Applications of a new device (spindle) for improved characterization of drug release (dissolution) of pharmaceutical products.Eur J Pharm Sci. 2003 Jul; 19(4):291-7.EJ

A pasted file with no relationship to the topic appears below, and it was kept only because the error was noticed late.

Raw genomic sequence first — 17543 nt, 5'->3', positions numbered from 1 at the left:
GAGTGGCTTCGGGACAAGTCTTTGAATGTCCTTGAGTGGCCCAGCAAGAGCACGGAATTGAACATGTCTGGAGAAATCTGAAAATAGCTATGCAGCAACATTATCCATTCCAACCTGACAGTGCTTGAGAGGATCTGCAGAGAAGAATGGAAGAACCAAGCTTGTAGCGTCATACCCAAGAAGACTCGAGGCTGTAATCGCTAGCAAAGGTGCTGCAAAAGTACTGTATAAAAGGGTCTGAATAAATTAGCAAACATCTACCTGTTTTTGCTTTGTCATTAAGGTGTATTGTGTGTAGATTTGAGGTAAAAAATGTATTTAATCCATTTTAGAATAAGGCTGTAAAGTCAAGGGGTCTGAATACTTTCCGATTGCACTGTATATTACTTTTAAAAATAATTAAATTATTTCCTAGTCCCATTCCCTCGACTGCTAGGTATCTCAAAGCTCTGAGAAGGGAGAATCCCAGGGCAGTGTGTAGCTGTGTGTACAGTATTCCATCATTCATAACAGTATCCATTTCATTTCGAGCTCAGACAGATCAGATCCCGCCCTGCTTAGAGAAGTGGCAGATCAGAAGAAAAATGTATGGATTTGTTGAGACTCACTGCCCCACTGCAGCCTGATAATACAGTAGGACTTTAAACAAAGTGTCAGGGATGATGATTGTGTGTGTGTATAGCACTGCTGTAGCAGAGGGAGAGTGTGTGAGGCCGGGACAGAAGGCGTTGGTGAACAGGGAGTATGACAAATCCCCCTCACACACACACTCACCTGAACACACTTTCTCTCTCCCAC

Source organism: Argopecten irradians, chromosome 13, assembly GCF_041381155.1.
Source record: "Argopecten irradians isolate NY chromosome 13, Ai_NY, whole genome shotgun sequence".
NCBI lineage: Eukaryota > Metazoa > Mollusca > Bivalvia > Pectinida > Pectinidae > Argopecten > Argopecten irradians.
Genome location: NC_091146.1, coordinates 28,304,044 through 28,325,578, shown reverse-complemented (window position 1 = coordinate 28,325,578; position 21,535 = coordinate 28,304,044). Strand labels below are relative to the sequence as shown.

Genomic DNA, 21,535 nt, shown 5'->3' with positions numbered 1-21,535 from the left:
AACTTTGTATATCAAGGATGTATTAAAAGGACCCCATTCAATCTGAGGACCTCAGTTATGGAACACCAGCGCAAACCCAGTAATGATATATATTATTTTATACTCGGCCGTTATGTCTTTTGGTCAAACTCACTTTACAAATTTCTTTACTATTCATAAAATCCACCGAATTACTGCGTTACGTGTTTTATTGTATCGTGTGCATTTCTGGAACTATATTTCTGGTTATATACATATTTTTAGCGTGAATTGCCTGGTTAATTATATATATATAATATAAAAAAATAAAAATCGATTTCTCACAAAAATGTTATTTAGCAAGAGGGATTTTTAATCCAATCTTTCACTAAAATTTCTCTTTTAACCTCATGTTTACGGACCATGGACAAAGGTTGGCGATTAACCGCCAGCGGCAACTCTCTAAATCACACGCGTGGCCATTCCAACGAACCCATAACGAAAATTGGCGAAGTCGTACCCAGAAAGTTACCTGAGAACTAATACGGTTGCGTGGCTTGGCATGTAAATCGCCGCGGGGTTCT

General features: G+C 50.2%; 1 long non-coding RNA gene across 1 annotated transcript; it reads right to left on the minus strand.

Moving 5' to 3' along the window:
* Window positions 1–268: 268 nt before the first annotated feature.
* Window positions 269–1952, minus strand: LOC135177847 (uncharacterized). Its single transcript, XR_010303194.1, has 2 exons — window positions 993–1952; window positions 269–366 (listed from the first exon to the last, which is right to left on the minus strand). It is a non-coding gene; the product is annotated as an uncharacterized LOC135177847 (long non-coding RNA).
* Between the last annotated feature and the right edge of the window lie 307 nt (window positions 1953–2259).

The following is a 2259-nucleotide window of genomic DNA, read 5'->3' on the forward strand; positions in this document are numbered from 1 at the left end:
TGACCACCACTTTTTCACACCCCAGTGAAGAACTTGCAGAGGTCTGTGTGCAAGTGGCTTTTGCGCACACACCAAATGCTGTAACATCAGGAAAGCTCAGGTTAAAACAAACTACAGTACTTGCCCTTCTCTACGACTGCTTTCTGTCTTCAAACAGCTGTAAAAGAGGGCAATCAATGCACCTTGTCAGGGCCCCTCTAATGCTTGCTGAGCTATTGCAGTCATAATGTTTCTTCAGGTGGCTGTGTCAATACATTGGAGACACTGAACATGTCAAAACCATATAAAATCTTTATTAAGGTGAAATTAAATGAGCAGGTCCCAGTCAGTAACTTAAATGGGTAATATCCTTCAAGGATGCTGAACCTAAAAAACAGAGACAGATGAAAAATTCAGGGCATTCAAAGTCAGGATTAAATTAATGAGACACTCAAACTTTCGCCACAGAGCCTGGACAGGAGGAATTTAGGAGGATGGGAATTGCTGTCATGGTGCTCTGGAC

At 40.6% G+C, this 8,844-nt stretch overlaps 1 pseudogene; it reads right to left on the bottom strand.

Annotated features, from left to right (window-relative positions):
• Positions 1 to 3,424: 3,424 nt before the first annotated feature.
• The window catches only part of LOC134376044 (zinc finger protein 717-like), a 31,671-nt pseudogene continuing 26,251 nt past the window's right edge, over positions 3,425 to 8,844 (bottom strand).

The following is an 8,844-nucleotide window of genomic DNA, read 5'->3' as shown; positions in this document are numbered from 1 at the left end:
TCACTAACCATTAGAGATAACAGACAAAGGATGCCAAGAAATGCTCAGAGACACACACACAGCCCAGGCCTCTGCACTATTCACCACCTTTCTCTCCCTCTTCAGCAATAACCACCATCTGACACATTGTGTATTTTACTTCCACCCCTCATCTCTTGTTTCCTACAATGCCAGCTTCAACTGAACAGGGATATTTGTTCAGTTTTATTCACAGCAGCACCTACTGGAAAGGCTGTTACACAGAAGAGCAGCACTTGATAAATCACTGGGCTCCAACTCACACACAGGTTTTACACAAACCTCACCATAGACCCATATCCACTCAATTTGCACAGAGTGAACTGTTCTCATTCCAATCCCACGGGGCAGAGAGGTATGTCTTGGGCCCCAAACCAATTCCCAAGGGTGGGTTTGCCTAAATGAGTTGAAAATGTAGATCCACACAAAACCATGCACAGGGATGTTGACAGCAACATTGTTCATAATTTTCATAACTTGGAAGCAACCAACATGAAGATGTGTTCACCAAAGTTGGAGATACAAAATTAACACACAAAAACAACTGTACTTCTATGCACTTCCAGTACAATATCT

A crescent spindle (patent pending) is described which may be used in place of the USP paddle component in USP dissolution apparatus 2. The new spindle is curve shaped, corresponding to the bottom of a dissolution vessel, with attached bristles to fill in the gap between the spindle and the surface of the vessel. The geometry of the new spindle provides more efficient mixing than the USP paddle and prevents accumulation of disintegrated material (no cone formation). Using the new spindle, in comparison with the USP paddle, dissolution characteristics of three drug products: 250 mg amoxicillin capsules, 15.6 g acetylsalicylic acid (ASA) boluses and 200 mg carbamzepine tablets were evaluated. The experimental conditions for dissolution testing with the two stirring devices included; 900 ml of 0.05 M phosphate buffer, pH 6.8 with 50 rpm, 900 ml of 0.05 M acetate buffer, pH 4.5-ethanol (7:3) with 50 rpm, and water containing 1% sodium lauryl sulphate with 75 rpm for amoxicillin capsules, ASA boluses and carbamazepine tablets, respectively. Uncharacteristic of the test products, which are fast release, the USP paddle provides significantly slower drug release. For example, 90 min for <80% drug release vs. 10 min for >90% for amoxicillin capsules and 6 h for 80% vs. 30 min for >90% for ASA boluses with USP paddle vs. the new spindle. In case of the carbamazepine tablets, three products which are bioequivalent and prescribed interchangeably, the USP paddle method shows significantly different dissolution characteristics. However, with the new device, all these products show similar drug release characteristics, a better reflection of product release characteristics and in vivo drug release behaviour. Compared with the USP paddle, the suggested device (spindle) provides improved stirring and mixing which appears to provide more appropriate (biorelevant) characterization of pharmaceutical products.